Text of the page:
For non-emergency situations, under no circumstances should the Condo Association replace that which is not the Association's maintenance responsibility. The liability risk is too great. The instant the Association contracts an agent to do this work, I'd argue the Association becomes responsible for maintaining the entire toilet.

One could rationalize all manner of entries into an owner's unit on grounds that xyz could damage the common area, because xyz is a fire risk; might leak water; weighs too much, could fall over and might damage areas between walls; and so on. The lines are never perfectly clear, but the lines have to be drawn.
JohnC46
(South Carolina)

Posts:8276


04/25/2019 9:31 AM  
Personally, in a multi unit building environment I believe the association can order "safety deficiencies" fixed and verify such.
KerryL1
(California)

Posts:6350


04/25/2019 10:59 AM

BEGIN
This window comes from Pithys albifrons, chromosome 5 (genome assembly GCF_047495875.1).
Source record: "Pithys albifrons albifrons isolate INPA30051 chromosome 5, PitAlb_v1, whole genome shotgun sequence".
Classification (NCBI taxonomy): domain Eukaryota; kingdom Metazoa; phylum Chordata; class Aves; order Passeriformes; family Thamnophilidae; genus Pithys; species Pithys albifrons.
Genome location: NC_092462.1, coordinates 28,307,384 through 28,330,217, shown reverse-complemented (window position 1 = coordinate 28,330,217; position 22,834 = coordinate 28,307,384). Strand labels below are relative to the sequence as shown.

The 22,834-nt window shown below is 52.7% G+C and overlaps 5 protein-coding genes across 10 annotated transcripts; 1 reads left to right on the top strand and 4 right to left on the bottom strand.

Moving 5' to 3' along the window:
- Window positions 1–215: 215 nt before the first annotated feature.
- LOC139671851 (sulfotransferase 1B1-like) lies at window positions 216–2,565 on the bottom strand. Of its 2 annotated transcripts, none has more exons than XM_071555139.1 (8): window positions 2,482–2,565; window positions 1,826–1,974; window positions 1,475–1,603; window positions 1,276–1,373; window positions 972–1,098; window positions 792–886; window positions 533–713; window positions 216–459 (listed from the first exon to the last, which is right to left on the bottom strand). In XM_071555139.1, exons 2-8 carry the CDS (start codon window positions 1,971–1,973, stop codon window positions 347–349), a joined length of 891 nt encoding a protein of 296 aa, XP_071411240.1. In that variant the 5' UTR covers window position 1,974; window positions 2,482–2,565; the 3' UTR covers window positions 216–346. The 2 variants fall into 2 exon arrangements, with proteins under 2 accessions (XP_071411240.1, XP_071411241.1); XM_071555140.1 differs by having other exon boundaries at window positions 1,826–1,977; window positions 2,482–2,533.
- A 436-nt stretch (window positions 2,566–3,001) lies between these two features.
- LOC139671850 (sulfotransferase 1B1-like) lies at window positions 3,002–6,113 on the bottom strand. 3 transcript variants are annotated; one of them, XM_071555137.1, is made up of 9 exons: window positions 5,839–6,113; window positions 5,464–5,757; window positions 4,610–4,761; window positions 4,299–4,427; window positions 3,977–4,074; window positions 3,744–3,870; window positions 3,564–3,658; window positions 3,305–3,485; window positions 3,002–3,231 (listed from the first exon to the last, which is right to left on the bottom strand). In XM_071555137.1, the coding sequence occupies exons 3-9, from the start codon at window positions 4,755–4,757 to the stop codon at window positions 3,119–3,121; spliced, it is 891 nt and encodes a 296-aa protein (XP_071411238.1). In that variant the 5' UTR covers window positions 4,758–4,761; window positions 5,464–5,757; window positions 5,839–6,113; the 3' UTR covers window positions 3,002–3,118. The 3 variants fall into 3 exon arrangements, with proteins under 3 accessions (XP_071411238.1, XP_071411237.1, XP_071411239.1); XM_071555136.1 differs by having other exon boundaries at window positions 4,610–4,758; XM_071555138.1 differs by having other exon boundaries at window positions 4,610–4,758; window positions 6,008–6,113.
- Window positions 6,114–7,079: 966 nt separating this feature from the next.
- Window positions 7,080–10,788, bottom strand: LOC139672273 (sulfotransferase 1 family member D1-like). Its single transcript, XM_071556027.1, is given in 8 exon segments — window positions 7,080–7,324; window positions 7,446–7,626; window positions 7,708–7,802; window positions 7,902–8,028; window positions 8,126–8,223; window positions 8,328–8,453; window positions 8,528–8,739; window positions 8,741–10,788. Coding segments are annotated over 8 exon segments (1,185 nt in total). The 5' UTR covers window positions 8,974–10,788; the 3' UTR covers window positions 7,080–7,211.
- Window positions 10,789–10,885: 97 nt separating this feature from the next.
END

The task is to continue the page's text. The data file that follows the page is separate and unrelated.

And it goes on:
It depends on what the documents say, John. "Safety deficiency" is too vague a phrase. In our CC&Rs, the HOA only can order inspections or make repairs in units if there's an emergency that threatens other condos or the common areas. Per ours, they cannot come in and replace something to save the HOA money. there COULD be a well-publicized voluntary program to replace flappers in toilets, whereby owners could pay a cheap bulk rate to replace their flappers. But, in the past few years they're been a lot of remodels here with more efficient toilets installed. We do not have separate meters for water.

In multi-story buildings, there are numerous potential sources of water leaks and floods. It's a risk that folks should understand when they purchase. We have dire warnings in our Welcome Packet. Several years ago, we had a gaggle of original garbage disposals fail when they'd reached the end of their lives doing some water damage to the unit involved and one or more below.